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‘Size was not an Issue’: Penn State DC Manny Diaz Speaks on What Went Wrong at Michigan, Defense’s Response

Manny Diaz November 12, 2022 David Hague/NSN

LOS ANGELES, C.A.– People said a lot about coach James Franklin, defensive coordinator Manny Diaz and Penn State after its 41-17 loss to Michigan.

Most of it wasn’t nice. 

Diaz’s defense took a lot of criticism, and that will happen when a unit allows 418 yards and four touchdowns rushing. 

Penn State got outclassed by Michigan in the trenches, and many people believe that a big reason it happened was that Penn State didn’t have the necessary size up-front. 

Michigan’s star defensive tackle, Mazi Smith, weighs 337 pounds. Edge rusher Mike Morris weighs 292 pounds. Penn State’s biggest defensive lineman, PJ Mustipher, weighs 318 pounds, and his partner at defensive tackle, Hakeem Beamon, weighs 264. 

It wasn’t just angry fans saying Penn State wasn’t big enough. James Franklin himself said so after the Michigan game. 

“Everybody thinks they’re Aaron Donald,” Franklin said in his postgame press conference. “And they’re not.”

Donald is 6-foot-1, 280 pounds and is thought by many to be the greatest defensive tackle in football history. 

“Don’t get me wrong,” Franklin said, “I really like our d-line room. But there are some guys who would help us and help themselves if they gained a few pounds. 

“Size is a weapon, and I would like to be bigger across both fronts.”

Penn State didn’t have much time to get bigger, but the team finished the season strong after Ann Arbor. It won five of its last six regular-season games– the only outlier being a 44-31 loss to Ohio State Oct. 29 at Beaver Stadium– and its three wins were by more than a 30-point average. The defense did well for itself, too. Penn State only gave up 11.4 points per game in those five wins. 

So, with the Michigan game more than two-and-a-half months old, is it still evident that size was a big problem in Ann Arbor?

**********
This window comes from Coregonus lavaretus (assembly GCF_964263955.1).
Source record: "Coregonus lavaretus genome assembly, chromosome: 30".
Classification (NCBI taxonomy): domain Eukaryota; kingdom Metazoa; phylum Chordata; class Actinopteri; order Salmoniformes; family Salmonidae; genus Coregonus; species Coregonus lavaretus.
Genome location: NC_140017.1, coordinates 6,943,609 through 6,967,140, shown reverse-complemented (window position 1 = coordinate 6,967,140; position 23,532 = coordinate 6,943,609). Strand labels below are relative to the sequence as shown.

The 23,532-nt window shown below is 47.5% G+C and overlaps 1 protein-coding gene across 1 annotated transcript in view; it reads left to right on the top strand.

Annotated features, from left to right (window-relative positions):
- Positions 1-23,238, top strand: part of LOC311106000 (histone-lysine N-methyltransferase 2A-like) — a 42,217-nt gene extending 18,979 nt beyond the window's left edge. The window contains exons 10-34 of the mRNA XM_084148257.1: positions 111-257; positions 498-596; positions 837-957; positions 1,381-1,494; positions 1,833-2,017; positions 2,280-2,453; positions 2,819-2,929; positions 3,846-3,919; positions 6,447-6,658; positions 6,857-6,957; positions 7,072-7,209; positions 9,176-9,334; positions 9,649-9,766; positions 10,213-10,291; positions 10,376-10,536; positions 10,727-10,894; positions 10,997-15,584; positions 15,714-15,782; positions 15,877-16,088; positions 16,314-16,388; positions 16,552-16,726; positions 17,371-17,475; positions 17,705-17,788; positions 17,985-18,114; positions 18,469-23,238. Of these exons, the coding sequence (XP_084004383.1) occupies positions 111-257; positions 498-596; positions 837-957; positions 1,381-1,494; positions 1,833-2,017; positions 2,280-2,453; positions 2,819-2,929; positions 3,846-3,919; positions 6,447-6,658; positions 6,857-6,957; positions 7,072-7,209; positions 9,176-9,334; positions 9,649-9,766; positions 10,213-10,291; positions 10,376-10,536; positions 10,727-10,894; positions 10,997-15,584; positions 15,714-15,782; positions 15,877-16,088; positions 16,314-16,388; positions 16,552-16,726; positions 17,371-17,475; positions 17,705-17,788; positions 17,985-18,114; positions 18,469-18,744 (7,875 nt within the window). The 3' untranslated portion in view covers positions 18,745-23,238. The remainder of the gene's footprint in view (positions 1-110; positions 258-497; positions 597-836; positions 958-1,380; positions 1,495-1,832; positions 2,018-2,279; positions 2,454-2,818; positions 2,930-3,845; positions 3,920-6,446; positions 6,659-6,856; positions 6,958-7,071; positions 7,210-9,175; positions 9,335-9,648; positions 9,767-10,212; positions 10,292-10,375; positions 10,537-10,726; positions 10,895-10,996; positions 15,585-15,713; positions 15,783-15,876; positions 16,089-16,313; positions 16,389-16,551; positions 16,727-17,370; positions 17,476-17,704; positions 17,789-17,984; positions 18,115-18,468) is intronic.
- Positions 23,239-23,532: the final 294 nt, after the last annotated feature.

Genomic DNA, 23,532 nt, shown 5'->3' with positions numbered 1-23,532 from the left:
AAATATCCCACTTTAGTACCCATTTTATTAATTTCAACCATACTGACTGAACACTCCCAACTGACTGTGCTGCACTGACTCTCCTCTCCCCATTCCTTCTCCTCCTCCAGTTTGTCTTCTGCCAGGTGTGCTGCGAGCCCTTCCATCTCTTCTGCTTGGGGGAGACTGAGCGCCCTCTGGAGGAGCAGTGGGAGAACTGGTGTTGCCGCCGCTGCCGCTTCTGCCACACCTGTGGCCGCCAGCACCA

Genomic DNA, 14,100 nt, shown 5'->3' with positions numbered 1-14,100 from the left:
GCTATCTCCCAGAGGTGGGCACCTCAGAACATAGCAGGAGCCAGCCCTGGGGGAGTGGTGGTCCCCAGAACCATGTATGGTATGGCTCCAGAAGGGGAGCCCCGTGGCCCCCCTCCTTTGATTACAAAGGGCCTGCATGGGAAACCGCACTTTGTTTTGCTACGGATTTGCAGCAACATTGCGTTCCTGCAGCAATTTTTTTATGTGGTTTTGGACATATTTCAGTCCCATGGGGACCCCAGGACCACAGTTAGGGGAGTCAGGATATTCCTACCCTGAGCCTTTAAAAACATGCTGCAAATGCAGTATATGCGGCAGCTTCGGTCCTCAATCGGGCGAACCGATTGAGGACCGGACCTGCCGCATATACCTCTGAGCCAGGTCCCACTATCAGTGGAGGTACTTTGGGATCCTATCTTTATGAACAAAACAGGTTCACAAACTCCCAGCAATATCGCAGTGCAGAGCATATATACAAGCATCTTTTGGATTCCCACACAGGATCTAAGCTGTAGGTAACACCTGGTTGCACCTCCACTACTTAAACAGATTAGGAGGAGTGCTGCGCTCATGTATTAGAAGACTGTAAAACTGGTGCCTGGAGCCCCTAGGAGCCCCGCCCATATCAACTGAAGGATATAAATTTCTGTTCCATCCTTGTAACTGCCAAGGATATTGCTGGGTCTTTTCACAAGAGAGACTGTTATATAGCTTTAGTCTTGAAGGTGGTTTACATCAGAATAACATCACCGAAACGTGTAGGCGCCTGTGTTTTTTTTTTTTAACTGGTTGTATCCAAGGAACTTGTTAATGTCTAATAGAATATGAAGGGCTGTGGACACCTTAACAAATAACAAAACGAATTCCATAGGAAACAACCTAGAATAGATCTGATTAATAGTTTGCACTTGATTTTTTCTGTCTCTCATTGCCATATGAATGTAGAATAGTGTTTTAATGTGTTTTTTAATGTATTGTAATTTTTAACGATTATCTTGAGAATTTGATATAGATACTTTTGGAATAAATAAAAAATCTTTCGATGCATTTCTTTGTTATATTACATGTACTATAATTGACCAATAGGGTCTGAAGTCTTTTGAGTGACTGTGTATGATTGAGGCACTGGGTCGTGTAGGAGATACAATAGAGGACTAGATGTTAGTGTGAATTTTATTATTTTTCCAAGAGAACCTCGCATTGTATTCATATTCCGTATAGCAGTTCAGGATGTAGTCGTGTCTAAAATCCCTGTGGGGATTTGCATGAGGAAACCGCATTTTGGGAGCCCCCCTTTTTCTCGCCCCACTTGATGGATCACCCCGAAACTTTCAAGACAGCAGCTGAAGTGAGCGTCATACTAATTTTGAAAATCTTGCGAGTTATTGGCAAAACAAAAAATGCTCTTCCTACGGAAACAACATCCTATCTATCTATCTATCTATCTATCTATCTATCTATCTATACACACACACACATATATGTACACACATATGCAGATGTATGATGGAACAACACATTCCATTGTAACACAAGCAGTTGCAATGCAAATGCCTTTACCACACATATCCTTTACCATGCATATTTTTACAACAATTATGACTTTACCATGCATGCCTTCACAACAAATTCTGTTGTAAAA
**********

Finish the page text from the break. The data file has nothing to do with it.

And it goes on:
Diaz, talking with reporters Friday, didn’t flat-out disagree with his boss, but he didn’t think size was the problem for Penn State against Michigan.

“Well, here’s the way I respond to that,” Diaz said to a question posed by Penn State beat reporter Audrey Snyder of the Athletic. “We wanted to get bigger before we played Minnesota. What the film said was size was not an issue. 

So what was the issue?

“Trust was an issue,” he said. “We started playing slow because we didn’t believe in the guys around us.

“We had to be very up-front and honest with what happened that day in Ann Arbor, and I think that was actually a very important day in hindsight because it forced us to decide whether we were going to go all in and really believe in each other and what we were doing or not.”

Diaz credited Penn State’s defensive leaders, such as Mustipher, safety Ji’Ayir Brown and linebacker Curtis Jacobs, for fixing the problem.

“They decided, look, we had two choices,” Diaz said. “We could continue to not trust each other and not believe that if you’re going to be on my right, then I’m going to be on your left, and we’ll make it happen, but if we don’t, then it’s going to look the same way.

So I think their personal pride said, okay, we know what it looks like when we stop our feet on contact and play slow.”

Mustipher played a big part in keeping everything together and making sure Penn State’s first loss of the season– it came into the Michigan game 5-0 and ranked No. 10– didn’t start a tailspin.

“We all came in the next day as a defense, and we watched the plays,” Mustipher told reporters Friday. “We usually break into individual meetings with your position coach, but coach Diaz held us in as a defense and just showed us that it’s not a talent thing; it’s just having trust in the guys around you.”

For Mustipher, keeping things simple was vital.

“It wasn’t a big thing we had to change,” he said. “Just understand that if we’re all in our gap, we’re going to be fine. From that day moving forward, that’s what we did, and I think it really helped our run defense.”

Diaz’s first season at Penn State has been a success, and he’s been at the center of a defense that picked up where it left off under the previous coordinator Brent Pry. 

The line has been a big part of that.

“I love the guys that we have up-front,” Diaz said, “and I love the way that we have played, and I think once we kind of sort of let go and just really play to the scheme, we’ve been very hard to run the football against. We don’t get a mulligan against Michigan but look at Michigan’s defensive line. Those guys aren’t giants, but they’re playing their tails off, also.”

Often in life, losing is the greatest teacher, and Diaz sees that Saturday in Michigan as an example for Penn State.

“I think our guys learned a lot that day,” Diaz said. “Like I said, we don’t have mid-season free agency. We had to get better with what we had in the room, and I liked what we had in the room. 

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